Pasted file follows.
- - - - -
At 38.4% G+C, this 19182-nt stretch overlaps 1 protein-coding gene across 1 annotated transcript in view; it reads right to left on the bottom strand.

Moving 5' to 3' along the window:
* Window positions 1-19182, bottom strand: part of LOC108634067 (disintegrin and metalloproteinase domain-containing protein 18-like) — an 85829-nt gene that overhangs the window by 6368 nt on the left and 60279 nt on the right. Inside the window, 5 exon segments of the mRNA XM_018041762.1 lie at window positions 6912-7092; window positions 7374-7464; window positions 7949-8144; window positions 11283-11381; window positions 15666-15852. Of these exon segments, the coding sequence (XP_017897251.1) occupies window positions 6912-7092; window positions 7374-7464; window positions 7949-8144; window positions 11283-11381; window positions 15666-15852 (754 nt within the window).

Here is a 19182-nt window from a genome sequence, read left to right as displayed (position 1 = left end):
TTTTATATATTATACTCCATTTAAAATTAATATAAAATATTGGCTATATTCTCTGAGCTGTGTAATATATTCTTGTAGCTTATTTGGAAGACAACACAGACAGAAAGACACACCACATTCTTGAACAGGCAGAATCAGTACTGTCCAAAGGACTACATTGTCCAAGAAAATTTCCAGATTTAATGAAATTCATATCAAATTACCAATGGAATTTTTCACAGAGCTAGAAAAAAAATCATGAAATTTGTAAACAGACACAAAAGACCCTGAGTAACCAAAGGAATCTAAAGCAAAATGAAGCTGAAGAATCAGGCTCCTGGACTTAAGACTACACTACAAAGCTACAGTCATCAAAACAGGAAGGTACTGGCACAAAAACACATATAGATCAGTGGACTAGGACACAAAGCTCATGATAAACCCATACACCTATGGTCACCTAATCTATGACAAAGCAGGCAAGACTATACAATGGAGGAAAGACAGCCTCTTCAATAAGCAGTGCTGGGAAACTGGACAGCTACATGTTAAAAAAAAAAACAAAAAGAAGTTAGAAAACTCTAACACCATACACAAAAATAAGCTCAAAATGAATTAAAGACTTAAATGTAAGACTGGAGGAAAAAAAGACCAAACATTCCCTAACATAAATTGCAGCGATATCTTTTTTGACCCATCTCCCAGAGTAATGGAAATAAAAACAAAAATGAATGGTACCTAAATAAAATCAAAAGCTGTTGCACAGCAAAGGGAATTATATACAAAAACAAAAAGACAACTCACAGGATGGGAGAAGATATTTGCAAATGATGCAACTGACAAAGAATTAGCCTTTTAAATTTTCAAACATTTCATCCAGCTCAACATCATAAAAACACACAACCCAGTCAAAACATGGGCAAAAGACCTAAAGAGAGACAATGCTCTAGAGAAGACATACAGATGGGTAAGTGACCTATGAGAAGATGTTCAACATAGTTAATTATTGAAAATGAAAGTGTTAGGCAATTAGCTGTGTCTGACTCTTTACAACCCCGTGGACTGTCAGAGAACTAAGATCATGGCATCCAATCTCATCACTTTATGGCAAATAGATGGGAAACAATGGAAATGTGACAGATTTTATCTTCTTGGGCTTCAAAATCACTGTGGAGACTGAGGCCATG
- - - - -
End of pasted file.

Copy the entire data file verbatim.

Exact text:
At 38.4% G+C, this 19182-nt stretch overlaps 1 protein-coding gene across 1 annotated transcript in view; it reads right to left on the bottom strand.

Moving 5' to 3' along the window:
* Window positions 1-19182, bottom strand: part of LOC108634067 (disintegrin and metalloproteinase domain-containing protein 18-like) — an 85829-nt gene that overhangs the window by 6368 nt on the left and 60279 nt on the right. Inside the window, 5 exon segments of the mRNA XM_018041762.1 lie at window positions 6912-7092; window positions 7374-7464; window positions 7949-8144; window positions 11283-11381; window positions 15666-15852. Of these exon segments, the coding sequence (XP_017897251.1) occupies window positions 6912-7092; window positions 7374-7464; window positions 7949-8144; window positions 11283-11381; window positions 15666-15852 (754 nt within the window).

Here is a 19182-nt window from a genome sequence, read left to right as displayed (position 1 = left end):
TTTTATATATTATACTCCATTTAAAATTAATATAAAATATTGGCTATATTCTCTGAGCTGTGTAATATATTCTTGTAGCTTATTTGGAAGACAACACAGACAGAAAGACACACCACATTCTTGAACAGGCAGAATCAGTACTGTCCAAAGGACTACATTGTCCAAGAAAATTTCCAGATTTAATGAAATTCATATCAAATTACCAATGGAATTTTTCACAGAGCTAGAAAAAAAATCATGAAATTTGTAAACAGACACAAAAGACCCTGAGTAACCAAAGGAATCTAAAGCAAAATGAAGCTGAAGAATCAGGCTCCTGGACTTAAGACTACACTACAAAGCTACAGTCATCAAAACAGGAAGGTACTGGCACAAAAACACATATAGATCAGTGGACTAGGACACAAAGCTCATGATAAACCCATACACCTATGGTCACCTAATCTATGACAAAGCAGGCAAGACTATACAATGGAGGAAAGACAGCCTCTTCAATAAGCAGTGCTGGGAAACTGGACAGCTACATGTTAAAAAAAAAAACAAAAAGAAGTTAGAAAACTCTAACACCATACACAAAAATAAGCTCAAAATGAATTAAAGACTTAAATGTAAGACTGGAGGAAAAAAAGACCAAACATTCCCTAACATAAATTGCAGCGATATCTTTTTTGACCCATCTCCCAGAGTAATGGAAATAAAAACAAAAATGAATGGTACCTAAATAAAATCAAAAGCTGTTGCACAGCAAAGGGAATTATATACAAAAACAAAAAGACAACTCACAGGATGGGAGAAGATATTTGCAAATGATGCAACTGACAAAGAATTAGCCTTTTAAATTTTCAAACATTTCATCCAGCTCAACATCATAAAAACACACAACCCAGTCAAAACATGGGCAAAAGACCTAAAGAGAGACAATGCTCTAGAGAAGACATACAGATGGGTAAGTGACCTATGAGAAGATGTTCAACATAGTTAATTATTGAAAATGAAAGTGTTAGGCAATTAGCTGTGTCTGACTCTTTACAACCCCGTGGACTGTCAGAGAACTAAGATCATGGCATCCAATCTCATCACTTTATGGCAAATAGATGGGAAACAATGGAAATGTGACAGATTTTATCTTCTTGGGCTTCAAAATCACTGTGGAGACTGAGGCCATG